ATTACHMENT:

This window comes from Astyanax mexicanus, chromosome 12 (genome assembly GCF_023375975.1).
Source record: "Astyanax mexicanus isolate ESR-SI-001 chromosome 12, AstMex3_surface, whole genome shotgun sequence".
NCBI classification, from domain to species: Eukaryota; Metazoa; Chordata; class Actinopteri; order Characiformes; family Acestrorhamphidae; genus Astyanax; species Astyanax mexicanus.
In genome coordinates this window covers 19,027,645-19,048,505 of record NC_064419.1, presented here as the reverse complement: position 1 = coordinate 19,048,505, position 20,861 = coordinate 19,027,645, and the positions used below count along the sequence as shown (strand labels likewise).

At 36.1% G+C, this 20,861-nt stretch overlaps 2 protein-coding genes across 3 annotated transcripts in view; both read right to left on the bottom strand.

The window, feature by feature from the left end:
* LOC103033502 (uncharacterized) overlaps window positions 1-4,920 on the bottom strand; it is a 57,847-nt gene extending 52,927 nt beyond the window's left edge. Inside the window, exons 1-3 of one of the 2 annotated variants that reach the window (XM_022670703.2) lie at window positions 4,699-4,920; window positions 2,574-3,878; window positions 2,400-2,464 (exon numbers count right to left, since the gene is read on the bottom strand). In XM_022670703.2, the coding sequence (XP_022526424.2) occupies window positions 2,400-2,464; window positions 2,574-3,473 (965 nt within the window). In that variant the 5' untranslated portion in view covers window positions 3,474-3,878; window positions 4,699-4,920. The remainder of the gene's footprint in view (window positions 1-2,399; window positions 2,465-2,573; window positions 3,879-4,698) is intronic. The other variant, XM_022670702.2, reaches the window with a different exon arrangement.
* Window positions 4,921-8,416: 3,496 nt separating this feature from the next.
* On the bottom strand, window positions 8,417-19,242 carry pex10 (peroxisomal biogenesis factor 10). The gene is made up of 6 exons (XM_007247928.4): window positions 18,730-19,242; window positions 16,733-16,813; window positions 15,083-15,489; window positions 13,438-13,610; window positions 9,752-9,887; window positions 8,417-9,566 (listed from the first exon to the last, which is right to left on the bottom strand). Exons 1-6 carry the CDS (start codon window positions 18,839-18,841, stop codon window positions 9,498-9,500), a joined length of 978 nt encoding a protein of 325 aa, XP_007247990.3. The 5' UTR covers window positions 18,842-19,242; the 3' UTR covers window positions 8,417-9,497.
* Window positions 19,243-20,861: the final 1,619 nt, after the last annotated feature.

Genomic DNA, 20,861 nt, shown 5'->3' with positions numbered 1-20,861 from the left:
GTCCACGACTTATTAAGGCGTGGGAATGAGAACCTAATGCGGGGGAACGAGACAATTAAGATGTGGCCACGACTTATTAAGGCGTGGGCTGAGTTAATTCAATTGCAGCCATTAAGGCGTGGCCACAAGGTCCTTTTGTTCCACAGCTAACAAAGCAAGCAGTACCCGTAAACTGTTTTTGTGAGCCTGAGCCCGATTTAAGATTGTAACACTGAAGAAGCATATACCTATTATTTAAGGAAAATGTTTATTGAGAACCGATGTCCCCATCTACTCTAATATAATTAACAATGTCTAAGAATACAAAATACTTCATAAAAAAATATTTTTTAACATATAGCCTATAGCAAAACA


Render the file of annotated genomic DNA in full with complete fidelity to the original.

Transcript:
This window comes from Astyanax mexicanus, chromosome 12 (genome assembly GCF_023375975.1).
Source record: "Astyanax mexicanus isolate ESR-SI-001 chromosome 12, AstMex3_surface, whole genome shotgun sequence".
NCBI classification, from domain to species: Eukaryota; Metazoa; Chordata; class Actinopteri; order Characiformes; family Acestrorhamphidae; genus Astyanax; species Astyanax mexicanus.
In genome coordinates this window covers 19,027,645-19,048,505 of record NC_064419.1, presented here as the reverse complement: position 1 = coordinate 19,048,505, position 20,861 = coordinate 19,027,645, and the positions used below count along the sequence as shown (strand labels likewise).

At 36.1% G+C, this 20,861-nt stretch overlaps 2 protein-coding genes across 3 annotated transcripts in view; both read right to left on the bottom strand.

The window, feature by feature from the left end:
* LOC103033502 (uncharacterized) overlaps window positions 1-4,920 on the bottom strand; it is a 57,847-nt gene extending 52,927 nt beyond the window's left edge. Inside the window, exons 1-3 of one of the 2 annotated variants that reach the window (XM_022670703.2) lie at window positions 4,699-4,920; window positions 2,574-3,878; window positions 2,400-2,464 (exon numbers count right to left, since the gene is read on the bottom strand). In XM_022670703.2, the coding sequence (XP_022526424.2) occupies window positions 2,400-2,464; window positions 2,574-3,473 (965 nt within the window). In that variant the 5' untranslated portion in view covers window positions 3,474-3,878; window positions 4,699-4,920. The remainder of the gene's footprint in view (window positions 1-2,399; window positions 2,465-2,573; window positions 3,879-4,698) is intronic. The other variant, XM_022670702.2, reaches the window with a different exon arrangement.
* Window positions 4,921-8,416: 3,496 nt separating this feature from the next.
* On the bottom strand, window positions 8,417-19,242 carry pex10 (peroxisomal biogenesis factor 10). The gene is made up of 6 exons (XM_007247928.4): window positions 18,730-19,242; window positions 16,733-16,813; window positions 15,083-15,489; window positions 13,438-13,610; window positions 9,752-9,887; window positions 8,417-9,566 (listed from the first exon to the last, which is right to left on the bottom strand). Exons 1-6 carry the CDS (start codon window positions 18,839-18,841, stop codon window positions 9,498-9,500), a joined length of 978 nt encoding a protein of 325 aa, XP_007247990.3. The 5' UTR covers window positions 18,842-19,242; the 3' UTR covers window positions 8,417-9,497.
* Window positions 19,243-20,861: the final 1,619 nt, after the last annotated feature.

Genomic DNA, 20,861 nt, shown 5'->3' with positions numbered 1-20,861 from the left:
GTCCACGACTTATTAAGGCGTGGGAATGAGAACCTAATGCGGGGGAACGAGACAATTAAGATGTGGCCACGACTTATTAAGGCGTGGGCTGAGTTAATTCAATTGCAGCCATTAAGGCGTGGCCACAAGGTCCTTTTGTTCCACAGCTAACAAAGCAAGCAGTACCCGTAAACTGTTTTTGTGAGCCTGAGCCCGATTTAAGATTGTAACACTGAAGAAGCATATACCTATTATTTAAGGAAAATGTTTATTGAGAACCGATGTCCCCATCTACTCTAATATAATTAACAATGTCTAAGAATACAAAATACTTCATAAAAAAATATTTTTTAACATATAGCCTATAGCAAAACA